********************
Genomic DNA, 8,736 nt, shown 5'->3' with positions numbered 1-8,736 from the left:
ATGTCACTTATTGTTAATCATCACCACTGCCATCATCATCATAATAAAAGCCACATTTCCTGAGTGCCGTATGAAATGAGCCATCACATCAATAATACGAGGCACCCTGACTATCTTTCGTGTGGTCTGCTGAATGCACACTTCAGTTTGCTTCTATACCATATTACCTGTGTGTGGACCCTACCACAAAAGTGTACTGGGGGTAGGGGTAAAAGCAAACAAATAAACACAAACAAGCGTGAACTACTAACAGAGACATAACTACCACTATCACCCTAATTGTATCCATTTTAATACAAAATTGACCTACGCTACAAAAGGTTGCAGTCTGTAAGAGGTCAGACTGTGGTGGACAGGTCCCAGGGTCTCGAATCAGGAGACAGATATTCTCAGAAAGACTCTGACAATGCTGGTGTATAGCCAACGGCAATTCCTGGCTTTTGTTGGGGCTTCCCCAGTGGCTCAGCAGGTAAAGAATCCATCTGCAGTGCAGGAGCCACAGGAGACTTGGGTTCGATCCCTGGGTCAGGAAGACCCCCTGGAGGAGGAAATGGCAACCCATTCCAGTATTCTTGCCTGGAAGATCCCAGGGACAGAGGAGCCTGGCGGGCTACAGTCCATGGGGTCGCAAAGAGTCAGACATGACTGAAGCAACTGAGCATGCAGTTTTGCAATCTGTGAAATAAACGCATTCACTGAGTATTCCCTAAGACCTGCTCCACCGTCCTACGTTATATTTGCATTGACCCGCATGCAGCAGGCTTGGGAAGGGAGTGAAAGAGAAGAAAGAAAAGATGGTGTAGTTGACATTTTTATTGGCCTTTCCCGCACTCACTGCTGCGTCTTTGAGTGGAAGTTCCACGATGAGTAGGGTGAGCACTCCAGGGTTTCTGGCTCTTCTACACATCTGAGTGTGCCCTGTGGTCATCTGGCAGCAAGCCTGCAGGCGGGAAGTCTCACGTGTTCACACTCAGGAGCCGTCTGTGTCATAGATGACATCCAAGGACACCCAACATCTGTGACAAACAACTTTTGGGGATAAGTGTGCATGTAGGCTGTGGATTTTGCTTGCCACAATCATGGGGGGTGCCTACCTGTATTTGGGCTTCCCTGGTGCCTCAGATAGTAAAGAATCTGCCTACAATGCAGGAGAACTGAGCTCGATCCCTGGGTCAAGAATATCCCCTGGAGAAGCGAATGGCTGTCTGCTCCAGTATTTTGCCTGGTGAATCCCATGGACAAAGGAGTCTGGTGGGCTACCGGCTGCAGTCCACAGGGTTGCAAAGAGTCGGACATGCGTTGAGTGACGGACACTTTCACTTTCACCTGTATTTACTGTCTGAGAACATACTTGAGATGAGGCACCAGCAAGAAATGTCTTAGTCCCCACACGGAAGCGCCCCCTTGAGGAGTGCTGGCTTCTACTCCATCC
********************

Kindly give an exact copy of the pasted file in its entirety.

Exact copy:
Genomic DNA, 8,736 nt, shown 5'->3' with positions numbered 1-8,736 from the left:
ATGTCACTTATTGTTAATCATCACCACTGCCATCATCATCATAATAAAAGCCACATTTCCTGAGTGCCGTATGAAATGAGCCATCACATCAATAATACGAGGCACCCTGACTATCTTTCGTGTGGTCTGCTGAATGCACACTTCAGTTTGCTTCTATACCATATTACCTGTGTGTGGACCCTACCACAAAAGTGTACTGGGGGTAGGGGTAAAAGCAAACAAATAAACACAAACAAGCGTGAACTACTAACAGAGACATAACTACCACTATCACCCTAATTGTATCCATTTTAATACAAAATTGACCTACGCTACAAAAGGTTGCAGTCTGTAAGAGGTCAGACTGTGGTGGACAGGTCCCAGGGTCTCGAATCAGGAGACAGATATTCTCAGAAAGACTCTGACAATGCTGGTGTATAGCCAACGGCAATTCCTGGCTTTTGTTGGGGCTTCCCCAGTGGCTCAGCAGGTAAAGAATCCATCTGCAGTGCAGGAGCCACAGGAGACTTGGGTTCGATCCCTGGGTCAGGAAGACCCCCTGGAGGAGGAAATGGCAACCCATTCCAGTATTCTTGCCTGGAAGATCCCAGGGACAGAGGAGCCTGGCGGGCTACAGTCCATGGGGTCGCAAAGAGTCAGACATGACTGAAGCAACTGAGCATGCAGTTTTGCAATCTGTGAAATAAACGCATTCACTGAGTATTCCCTAAGACCTGCTCCACCGTCCTACGTTATATTTGCATTGACCCGCATGCAGCAGGCTTGGGAAGGGAGTGAAAGAGAAGAAAGAAAAGATGGTGTAGTTGACATTTTTATTGGCCTTTCCCGCACTCACTGCTGCGTCTTTGAGTGGAAGTTCCACGATGAGTAGGGTGAGCACTCCAGGGTTTCTGGCTCTTCTACACATCTGAGTGTGCCCTGTGGTCATCTGGCAGCAAGCCTGCAGGCGGGAAGTCTCACGTGTTCACACTCAGGAGCCGTCTGTGTCATAGATGACATCCAAGGACACCCAACATCTGTGACAAACAACTTTTGGGGATAAGTGTGCATGTAGGCTGTGGATTTTGCTTGCCACAATCATGGGGGGTGCCTACCTGTATTTGGGCTTCCCTGGTGCCTCAGATAGTAAAGAATCTGCCTACAATGCAGGAGAACTGAGCTCGATCCCTGGGTCAAGAATATCCCCTGGAGAAGCGAATGGCTGTCTGCTCCAGTATTTTGCCTGGTGAATCCCATGGACAAAGGAGTCTGGTGGGCTACCGGCTGCAGTCCACAGGGTTGCAAAGAGTCGGACATGCGTTGAGTGACGGACACTTTCACTTTCACCTGTATTTACTGTCTGAGAACATACTTGAGATGAGGCACCAGCAAGAAATGTCTTAGTCCCCACACGGAAGCGCCCCCTTGAGGAGTGCTGGCTTCTACTCCATCC